Arizona State University and the University of New Mexico teamed up to build SHADE for their entry into the Solar Decathlon. The home received 1st in the Energy Balance category by making more solar energy than the house used or needed, and 5th place in the Architecture category. The overall cost of the house with all the appliances and energy systems included was $295,445.


Solar panels were used to shade the deck. It creates quite a nice space AND generates electricity. All of this year’s homes achieve net-zero (created more energy than they used).

Coming from the desert environments of their host cities, Phoenix and Albuquerque, they designed their home appropriately.  SHADE stands for Solar Homes Adapting for Desert Equilibrium. It pays homage to the desert plants that shade their core with their inherent design.

The Solar Decathlon truly tests a home’s performance by putting them through 10 different competitions.  For example, in order to receive a score in the Entertainment event, each team must host two dinner parties and screen an accompanying film.  This tests the home’s general electrical systems and the combined efficiency of the appliances. They aren’t sitting around saving electricity and using candles.  They’re watching films on large screen TVs, whipping up Mexico crepes, frying up sopapillas, making multi-course meals and leaving the lights on.  It’s all powered by the sun.  Here are the Dinner Menus and Recipes from Team ASUNM (27 page pdf, 7.1 mb with step-by-step pictures and includes a mouthwatering prickly pear and lemon granita recipe).

Photo Gallery



  • Screens on the walls provide cooling shade and a still boundary layer of air, mimicking the needles on the saguaro cactus, which perform similar functions.
  • Fiber-cement board highlights the material warmth of the wooden shade structure as it reflects the Southwestern sunsets.
  • Tanks store collected rainwater, which is used to irrigate the landscape.
  • Rain screens grow native species of flowering vine and bougainvillea and provide a climate barrier.
  • Modular furniture enables the flexible room space to be configured as a kitchen, dining room, living room, bedroom, or office.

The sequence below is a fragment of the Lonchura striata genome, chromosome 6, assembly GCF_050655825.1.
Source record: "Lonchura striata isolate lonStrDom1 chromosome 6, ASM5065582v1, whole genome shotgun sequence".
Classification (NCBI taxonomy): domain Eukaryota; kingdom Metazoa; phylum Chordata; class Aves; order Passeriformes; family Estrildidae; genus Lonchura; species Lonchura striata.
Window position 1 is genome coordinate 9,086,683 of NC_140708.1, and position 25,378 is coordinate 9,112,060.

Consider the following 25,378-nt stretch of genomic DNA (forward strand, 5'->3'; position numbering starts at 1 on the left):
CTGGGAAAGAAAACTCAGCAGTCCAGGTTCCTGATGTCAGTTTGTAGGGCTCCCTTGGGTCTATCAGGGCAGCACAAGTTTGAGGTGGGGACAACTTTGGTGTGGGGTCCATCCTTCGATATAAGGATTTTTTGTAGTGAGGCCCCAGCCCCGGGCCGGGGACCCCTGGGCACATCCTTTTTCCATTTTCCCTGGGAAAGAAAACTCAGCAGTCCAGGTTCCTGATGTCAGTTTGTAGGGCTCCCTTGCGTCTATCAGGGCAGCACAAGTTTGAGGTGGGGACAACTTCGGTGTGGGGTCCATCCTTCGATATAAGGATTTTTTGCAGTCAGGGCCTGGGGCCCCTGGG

• Natural clay coating the interior walls provides a humidity buffer.




  • The independent solar canopy is composed of 36 high-efficiency mono-crystalline photovoltaic panels.
  • Phase-change material distributed throughout the house stores thermal energy and buffers temperature fluctuations by redistributing the energy as passive heating and cooling.
  • The capillary radiant system in the ceiling, working with the phase-change materials in the floors, passively charges at night while the ceiling mechanics shift the peak load.
  • A thermal battery in the mechanical room concentrates low temperatures at night and then slowly thaws ice to cool the space during the day in an adaptation of commercial-scale ice storage systems.
  • A whole-house system controls the energy systems and monitors the efficiency of the solar panels.
The team finished in  place 17th place with a total of 823.165 points.

The team finished in place 17th place with a total of 823.165 points.

All of the teams achieved a lot in the Solar Decathlon to design, build, finish, dismantle, transport, rebuild, compete in the competition and display the homes (with a smile, over and over and over again) to help educate the public. They all had amazing, sometimes arduous, yet highly educational and rewarding experiences. The final score is a summation of task completion, monitored performance of the homes and jury evaluations within 10 events.

Phase change materials were used throughout the house.

Phase change materials were used throughout the house.

Features and technologies sections from

Visit the team’s website:



Keya Lea

Keya Lea likes to spend time outside, enjoying the sun.

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